Saturday, September 17, 2016

Utrecht, Netherlands: At Zinnia Japanese Restaurant – To ‘All you can eat’ or Not

Many Japanese restaurants in the Netherlands offer the ‘All you can eat’ business model which you might think (and many do!) is value for money because you can eat as much as you can, but really, IT IS NOT!


The restaurant has a nice outdoor terrace for the warmer months.

A few months ago Dutchman and I were at Zinnia Japanese restaurant located in Transwijk Park in Utrecht southwest. We have been eyeing this restaurant for YEARS but never made it until last May when an opportunity came. There was an event in the park, the Bevrijdingsfestival (Liberation/Freedom Day Festival) which we were curious to attend. This is a yearly event and the last time we attended was many moons ago. Thus, time to re-check it out and I thought we could combine this with dinner at Zinnia.

Zinnia’s location in a park makes this restaurant quite unique. It is all green here and across it is a small animal and children’s park as well which would go well with family weekend visits. Just perfect.

While browsing the menu, Dutchman and I we were faced with a question, well rather, a decision to make – To ‘all you can eat’ or not?

Not many people are aware, or wish to acknowledge this but the ‘All you can eat’ business model in restaurants is based on profit and calculated risk. They approximately know the amount of food an average person can take. Of course you’ve got a few who can eat for 2 people but they are far and few in between, and will therefore not make the difference when summed up.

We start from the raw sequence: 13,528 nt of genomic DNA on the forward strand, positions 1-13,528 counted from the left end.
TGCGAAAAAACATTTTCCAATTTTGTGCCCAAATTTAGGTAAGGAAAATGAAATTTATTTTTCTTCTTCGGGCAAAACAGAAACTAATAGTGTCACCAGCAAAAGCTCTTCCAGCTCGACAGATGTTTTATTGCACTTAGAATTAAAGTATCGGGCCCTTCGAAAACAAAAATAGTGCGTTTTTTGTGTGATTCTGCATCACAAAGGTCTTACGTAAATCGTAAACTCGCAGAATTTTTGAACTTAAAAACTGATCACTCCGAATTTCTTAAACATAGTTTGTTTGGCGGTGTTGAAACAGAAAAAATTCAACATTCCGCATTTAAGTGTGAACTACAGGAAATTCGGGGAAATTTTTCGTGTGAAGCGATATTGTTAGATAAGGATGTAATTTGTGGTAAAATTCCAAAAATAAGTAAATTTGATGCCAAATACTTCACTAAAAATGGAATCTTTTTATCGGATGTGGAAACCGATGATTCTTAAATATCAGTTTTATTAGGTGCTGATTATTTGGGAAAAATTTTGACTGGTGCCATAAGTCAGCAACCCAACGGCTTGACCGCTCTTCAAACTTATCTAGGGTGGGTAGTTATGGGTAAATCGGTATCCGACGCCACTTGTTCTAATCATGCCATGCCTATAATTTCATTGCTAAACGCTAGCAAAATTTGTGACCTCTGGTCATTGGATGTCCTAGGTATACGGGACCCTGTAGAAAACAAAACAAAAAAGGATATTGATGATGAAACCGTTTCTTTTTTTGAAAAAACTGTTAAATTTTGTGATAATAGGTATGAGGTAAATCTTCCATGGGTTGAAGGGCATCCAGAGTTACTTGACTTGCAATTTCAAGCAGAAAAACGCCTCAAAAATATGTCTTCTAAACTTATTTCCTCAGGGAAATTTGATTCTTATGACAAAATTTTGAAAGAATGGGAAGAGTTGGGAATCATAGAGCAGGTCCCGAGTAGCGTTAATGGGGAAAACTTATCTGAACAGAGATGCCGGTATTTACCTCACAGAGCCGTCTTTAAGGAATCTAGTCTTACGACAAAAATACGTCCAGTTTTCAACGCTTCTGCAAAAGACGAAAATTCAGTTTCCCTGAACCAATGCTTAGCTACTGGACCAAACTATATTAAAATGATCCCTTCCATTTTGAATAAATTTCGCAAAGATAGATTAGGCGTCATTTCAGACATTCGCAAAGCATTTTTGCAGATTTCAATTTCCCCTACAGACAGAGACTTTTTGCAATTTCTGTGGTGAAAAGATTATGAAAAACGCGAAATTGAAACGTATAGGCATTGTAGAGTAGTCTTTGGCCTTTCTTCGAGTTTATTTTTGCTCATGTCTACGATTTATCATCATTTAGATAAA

There are clearly 2 major disadvantages of this model for customers:

  • Not healthy at all – You are somewhat forced to eat more than normal because you are stuck in the ‘value for money’ limbo. The voice in your head, ‘Eat as much as you can because you paid for it!’ And followed by, ‘Eat more. It’s free!!!’ So you go home feeling sick from overeating. You actually feel like shit.
  • More expensive – Yes, this option definitely comes out more expensive than going ala carte. I mean how much can you really eat? If you go ala carte you just need a few dishes.

So our decision: GO ALA CARTE

It was the best decision for this evening because we left full in the stomach and satisfied, there was no overeating tragedy at all, hallelujah! Moreover, we paid approximately 20% less of the normal tarrif if we went for the ‘All you can eat’ option.

As for the food, we thought it was quite good, the portions were small though but that is how it is in Japanese restaurants. I noticed however that everything was salty. Maybe I had too much of the kikkoman sauce that I felt dehydrated and constantly craving for fluids the whole evening at home.

The lesson learned here: Stick to ala carte, unless you can eat like a horse.


We started with some prawn crackers from the house which are more typical Chinese than Japanese. I would not be surprised if the owner of this restaurant is a Chinese!


The first set of ala carte we ordered: Sashimi, yaki soba, tempura and roast beef.


Playing with the chopsticks with the Dutchman, and these Royal Club ginger ale drinks are quite nice and refreshing.


I like that the restaurant has glass walls. You can see the greenery around you.


I am loving the nigiris, gunkan, tempura and sashimi I ordered. We ordered some more: Yasai itami, beef steak chunks in garlic, fried chicken fingers and French fries which the Dutchman ate with chopsticks, haha.


Visit Period: May 2016
Destination: Utrecht South (Utrecht), the Netherlands

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